Dated: 01 July 2010
Part Worn Tyre Dangers
A new report from TyreSafe has been released on the risks that come with purchasing part-worn tyres. This came about after the revelation that some trading standards officers from Birmingham City Council examined a number of part worn tyres being sold within the city. They were shocked to discover that 9 out of the 10 tyres tested actually failed the legal requirements set out by British law in relation to tyre retail. The main reasons for the failures included embedded nails, illegal tread depth levels and inadequate sidewall markings. In one instance, it was discovered that a tyre that was 17 years old.
TyreSafe chairman Stuart Jackson explained, "The results from the Birmingham investigation are extremely worrying and confirm our worst fears about part worn tyres.
“Although guidelines do exist about the condition of tyres being sold as part-worns, they are clearly not being adhered to by all traders. The types of faults found are extremely dangerous and if fitted to a vehicle, could have caused serious accident and injury.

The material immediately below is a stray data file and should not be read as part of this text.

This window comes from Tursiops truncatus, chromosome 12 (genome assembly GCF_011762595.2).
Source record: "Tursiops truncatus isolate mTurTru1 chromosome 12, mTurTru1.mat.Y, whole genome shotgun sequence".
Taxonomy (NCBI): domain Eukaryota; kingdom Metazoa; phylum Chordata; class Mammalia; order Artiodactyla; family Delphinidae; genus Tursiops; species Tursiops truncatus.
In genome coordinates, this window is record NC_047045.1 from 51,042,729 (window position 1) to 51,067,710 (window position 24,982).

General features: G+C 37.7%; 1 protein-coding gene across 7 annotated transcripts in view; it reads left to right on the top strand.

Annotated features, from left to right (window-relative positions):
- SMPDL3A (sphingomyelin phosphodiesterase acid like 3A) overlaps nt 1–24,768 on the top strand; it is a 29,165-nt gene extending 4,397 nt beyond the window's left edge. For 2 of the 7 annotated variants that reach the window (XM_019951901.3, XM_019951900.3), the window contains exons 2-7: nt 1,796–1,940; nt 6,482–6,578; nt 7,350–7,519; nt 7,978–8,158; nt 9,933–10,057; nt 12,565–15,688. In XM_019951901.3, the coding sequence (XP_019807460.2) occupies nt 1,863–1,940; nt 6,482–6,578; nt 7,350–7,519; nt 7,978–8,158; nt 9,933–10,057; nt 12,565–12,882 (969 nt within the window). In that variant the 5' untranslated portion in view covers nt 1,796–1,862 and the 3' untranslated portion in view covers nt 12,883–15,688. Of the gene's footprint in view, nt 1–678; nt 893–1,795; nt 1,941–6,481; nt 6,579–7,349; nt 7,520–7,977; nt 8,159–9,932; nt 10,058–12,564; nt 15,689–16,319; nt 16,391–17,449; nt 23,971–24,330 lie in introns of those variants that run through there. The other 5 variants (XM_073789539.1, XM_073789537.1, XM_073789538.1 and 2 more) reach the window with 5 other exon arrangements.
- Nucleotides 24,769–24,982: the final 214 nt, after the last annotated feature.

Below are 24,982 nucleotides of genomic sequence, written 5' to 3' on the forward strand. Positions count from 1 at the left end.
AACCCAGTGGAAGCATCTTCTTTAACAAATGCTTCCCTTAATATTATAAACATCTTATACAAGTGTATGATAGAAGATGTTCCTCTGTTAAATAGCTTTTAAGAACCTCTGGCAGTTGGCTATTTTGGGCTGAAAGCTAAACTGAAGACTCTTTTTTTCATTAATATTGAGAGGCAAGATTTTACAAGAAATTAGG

“This serves as a warning to drivers and we would re-iterate our position that we would always recommend fitting brand new tyres."
Teams from TyreSafe decided to do their own tests upon hearing the results from Birmingham City Council. Over the course of the testing, 200 part worn tyres were purchased. It was found that 25 per cent had some form of structural defect. Many had the same problems as stated by the Council, while 90 per cent did not have the markings that are required by the law to warn buyers that they are purchasing part-worn tyres.
Councillor Neil Eustace, chairman of Birmingham Public Protection Committee, was quoted as saying, "We are disappointed by the increase in this year's failure rates. Over the last nine years we have made significant efforts and progress in educating traders across the city about their responsibilities in selling part worn tyres. However, the latest results show that this is not a problem we can forget about and requires a programme of ongoing policing and education."